This makes sense if, instead of thinking of the heart as something indefinite but related to our feelings, we think of the heart in the context of a human life as we're considering it this week (again, thanks to Dallas). If we look at the heart, spirit, will as the part of us that chooses, and we understand the ground we covered yesterday about the role that our minds play in shaping everything about who we are, we can let ourselves off the hook about not having enough willpower to do certain things, because we'll realize that the will actually has no power. Instead, it is pointed in some direction(s), and makes decisions accordingly.
Back to your world-class performer: It's undeniably true that they indeed have made the tough decisions over years and decades to refine their talents into world-class abilities. But if what I'm saying is true, they didn't make those decisions based on tremendous willpower. Rather, they put the right things into their minds, and directed their minds to dwell on those things, so that whenever big or small decisions were presented to them, their hearts/wills/spirits chose accordingly, and all of those choices added up over time to turn into remarkable abilities.
So here comes the good news: the ability we are after is the ability to live our lives according to God's desires for us, namely that we would be people with the character of Jesus who participate in his kingdom in our everyday lives. This does not rest on our willpower. More concretely: your ability (or lack thereof) to actually live without anger, lust, deception, vanity, greed, and worry–to bless those who curse you and be completely free of the need to judge others–does not depend upon you having a world-class amount of willpower. No one does. We're all off the willpower hook.
What does matter, tremendously, if we seriously want to return to God with our hearts, is that we do the things that will naturally–over the course of months, years, and decades–point our hearts/wills/spirits to choose in the direction of that kind of life.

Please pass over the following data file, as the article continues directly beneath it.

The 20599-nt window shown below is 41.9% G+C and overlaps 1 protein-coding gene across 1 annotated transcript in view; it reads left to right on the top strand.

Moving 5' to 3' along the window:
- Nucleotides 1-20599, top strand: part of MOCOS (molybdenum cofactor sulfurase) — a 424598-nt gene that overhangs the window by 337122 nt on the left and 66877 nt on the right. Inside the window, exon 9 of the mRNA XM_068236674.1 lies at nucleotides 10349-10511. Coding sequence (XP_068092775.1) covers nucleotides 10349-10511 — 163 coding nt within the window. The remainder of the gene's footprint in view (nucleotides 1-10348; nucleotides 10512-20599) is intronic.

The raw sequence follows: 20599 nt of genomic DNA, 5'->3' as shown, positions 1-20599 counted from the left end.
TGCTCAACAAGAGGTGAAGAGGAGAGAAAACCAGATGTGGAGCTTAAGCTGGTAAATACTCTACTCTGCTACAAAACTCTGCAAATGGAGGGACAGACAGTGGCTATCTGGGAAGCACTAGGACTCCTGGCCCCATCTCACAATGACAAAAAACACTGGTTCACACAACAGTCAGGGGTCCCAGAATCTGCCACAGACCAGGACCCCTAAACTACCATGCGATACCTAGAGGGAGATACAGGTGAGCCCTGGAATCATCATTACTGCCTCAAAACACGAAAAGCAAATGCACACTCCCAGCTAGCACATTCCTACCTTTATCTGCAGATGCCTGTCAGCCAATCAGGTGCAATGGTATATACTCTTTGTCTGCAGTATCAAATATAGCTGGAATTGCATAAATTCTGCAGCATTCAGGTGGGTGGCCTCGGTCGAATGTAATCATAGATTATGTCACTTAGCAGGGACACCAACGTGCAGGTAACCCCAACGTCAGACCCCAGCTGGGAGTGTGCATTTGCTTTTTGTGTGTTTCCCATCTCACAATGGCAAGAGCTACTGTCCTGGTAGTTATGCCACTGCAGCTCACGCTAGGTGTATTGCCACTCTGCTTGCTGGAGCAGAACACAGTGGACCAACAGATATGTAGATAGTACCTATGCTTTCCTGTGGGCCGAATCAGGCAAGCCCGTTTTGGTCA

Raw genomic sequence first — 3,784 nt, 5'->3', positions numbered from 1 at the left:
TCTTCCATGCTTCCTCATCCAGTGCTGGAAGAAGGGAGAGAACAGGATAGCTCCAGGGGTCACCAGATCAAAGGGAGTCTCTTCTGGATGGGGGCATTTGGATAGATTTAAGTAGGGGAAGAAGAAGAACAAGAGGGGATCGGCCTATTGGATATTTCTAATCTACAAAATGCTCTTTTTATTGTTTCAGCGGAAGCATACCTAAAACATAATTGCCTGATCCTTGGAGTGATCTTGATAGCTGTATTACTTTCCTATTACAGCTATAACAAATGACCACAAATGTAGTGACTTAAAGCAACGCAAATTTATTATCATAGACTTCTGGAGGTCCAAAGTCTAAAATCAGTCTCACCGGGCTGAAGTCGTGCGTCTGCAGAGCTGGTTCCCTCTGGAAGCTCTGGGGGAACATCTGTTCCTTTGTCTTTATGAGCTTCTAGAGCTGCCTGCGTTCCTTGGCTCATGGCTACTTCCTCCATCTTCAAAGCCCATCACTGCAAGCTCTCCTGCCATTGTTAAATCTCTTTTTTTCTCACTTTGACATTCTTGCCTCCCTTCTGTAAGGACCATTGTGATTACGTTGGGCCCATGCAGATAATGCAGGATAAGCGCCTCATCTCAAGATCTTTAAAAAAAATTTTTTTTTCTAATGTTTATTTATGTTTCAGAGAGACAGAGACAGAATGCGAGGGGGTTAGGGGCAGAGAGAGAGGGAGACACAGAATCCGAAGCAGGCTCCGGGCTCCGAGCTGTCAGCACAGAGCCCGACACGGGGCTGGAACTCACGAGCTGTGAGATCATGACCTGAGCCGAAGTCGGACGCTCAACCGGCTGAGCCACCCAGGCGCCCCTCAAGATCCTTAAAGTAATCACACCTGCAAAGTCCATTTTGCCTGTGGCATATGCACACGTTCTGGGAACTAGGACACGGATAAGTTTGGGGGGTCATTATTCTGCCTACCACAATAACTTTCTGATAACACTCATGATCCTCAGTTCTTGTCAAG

So, if you want to live a life completely in God's will five years from now, the question is not whether you have a five-year strategic plan to get you there. The question is whether, today, you are putting the things in your mind that will shape your thoughts and feelings in such a way that, when decision times come over the next five years, you will consistently choose in that Godward direction. And–the biggest surprise is–rather than requiring tremendous willpower, it won't even be difficult. (See Matthew 11:28-29.)
A Prayer for the Day:
Lord God, almighty and everlasting Father, you have brought us in safety to this new day: Preserve us with your mighty power, that we may not fall into sin, nor be overcome by adversity; and in all we do, direct us to the fulfilling of your purpose; through Jesus Christ our Lord. Amen.*
A Prayer for the Week:
Almighty and everliving God, in your tender love for the human race you sent your Son our Savior Jesus Christ to take upon him our nature, and to suffer death upon the cross, giving us the example of his great humility: Mercifully grant that we may walk in the way of his suffering, and also share in his resurrection; through Jesus Christ our Lord, who lives and reigns with you and the Holy Spirit, one God, for ever and ever. Amen.*
*From The Book of Common Prayer
[This is part of 40 Days of Prayer: Daily Emails for Lent]